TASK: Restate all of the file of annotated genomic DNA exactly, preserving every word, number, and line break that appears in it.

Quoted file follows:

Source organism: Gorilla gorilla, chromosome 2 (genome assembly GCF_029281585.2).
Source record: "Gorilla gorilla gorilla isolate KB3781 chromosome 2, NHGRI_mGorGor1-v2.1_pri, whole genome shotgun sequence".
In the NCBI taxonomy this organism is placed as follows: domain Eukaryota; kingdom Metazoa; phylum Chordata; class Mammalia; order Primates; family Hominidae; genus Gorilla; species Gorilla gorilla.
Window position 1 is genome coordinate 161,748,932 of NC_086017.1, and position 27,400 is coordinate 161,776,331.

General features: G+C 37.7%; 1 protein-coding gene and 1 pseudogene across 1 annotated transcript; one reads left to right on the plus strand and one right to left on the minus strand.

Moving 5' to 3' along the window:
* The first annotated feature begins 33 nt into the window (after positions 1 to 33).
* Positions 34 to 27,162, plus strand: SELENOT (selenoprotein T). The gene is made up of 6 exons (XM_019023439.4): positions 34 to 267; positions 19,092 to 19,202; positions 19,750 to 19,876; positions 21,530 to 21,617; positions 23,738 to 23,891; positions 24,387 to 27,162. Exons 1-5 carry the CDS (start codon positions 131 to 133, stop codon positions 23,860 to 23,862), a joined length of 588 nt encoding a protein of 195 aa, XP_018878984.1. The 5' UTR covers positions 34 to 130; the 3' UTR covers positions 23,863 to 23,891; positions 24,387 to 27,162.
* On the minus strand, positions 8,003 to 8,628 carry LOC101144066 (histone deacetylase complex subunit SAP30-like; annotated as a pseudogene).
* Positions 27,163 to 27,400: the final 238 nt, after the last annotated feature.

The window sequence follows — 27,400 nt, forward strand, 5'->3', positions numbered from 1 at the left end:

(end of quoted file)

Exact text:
Source organism: Gorilla gorilla, chromosome 2 (genome assembly GCF_029281585.2).
Source record: "Gorilla gorilla gorilla isolate KB3781 chromosome 2, NHGRI_mGorGor1-v2.1_pri, whole genome shotgun sequence".
In the NCBI taxonomy this organism is placed as follows: domain Eukaryota; kingdom Metazoa; phylum Chordata; class Mammalia; order Primates; family Hominidae; genus Gorilla; species Gorilla gorilla.
Window position 1 is genome coordinate 161,748,932 of NC_086017.1, and position 27,400 is coordinate 161,776,331.

General features: G+C 37.7%; 1 protein-coding gene and 1 pseudogene across 1 annotated transcript; one reads left to right on the plus strand and one right to left on the minus strand.

Moving 5' to 3' along the window:
* The first annotated feature begins 33 nt into the window (after positions 1 to 33).
* Positions 34 to 27,162, plus strand: SELENOT (selenoprotein T). The gene is made up of 6 exons (XM_019023439.4): positions 34 to 267; positions 19,092 to 19,202; positions 19,750 to 19,876; positions 21,530 to 21,617; positions 23,738 to 23,891; positions 24,387 to 27,162. Exons 1-5 carry the CDS (start codon positions 131 to 133, stop codon positions 23,860 to 23,862), a joined length of 588 nt encoding a protein of 195 aa, XP_018878984.1. The 5' UTR covers positions 34 to 130; the 3' UTR covers positions 23,863 to 23,891; positions 24,387 to 27,162.
* On the minus strand, positions 8,003 to 8,628 carry LOC101144066 (histone deacetylase complex subunit SAP30-like; annotated as a pseudogene).
* Positions 27,163 to 27,400: the final 238 nt, after the last annotated feature.

The window sequence follows — 27,400 nt, forward strand, 5'->3', positions numbered from 1 at the left end: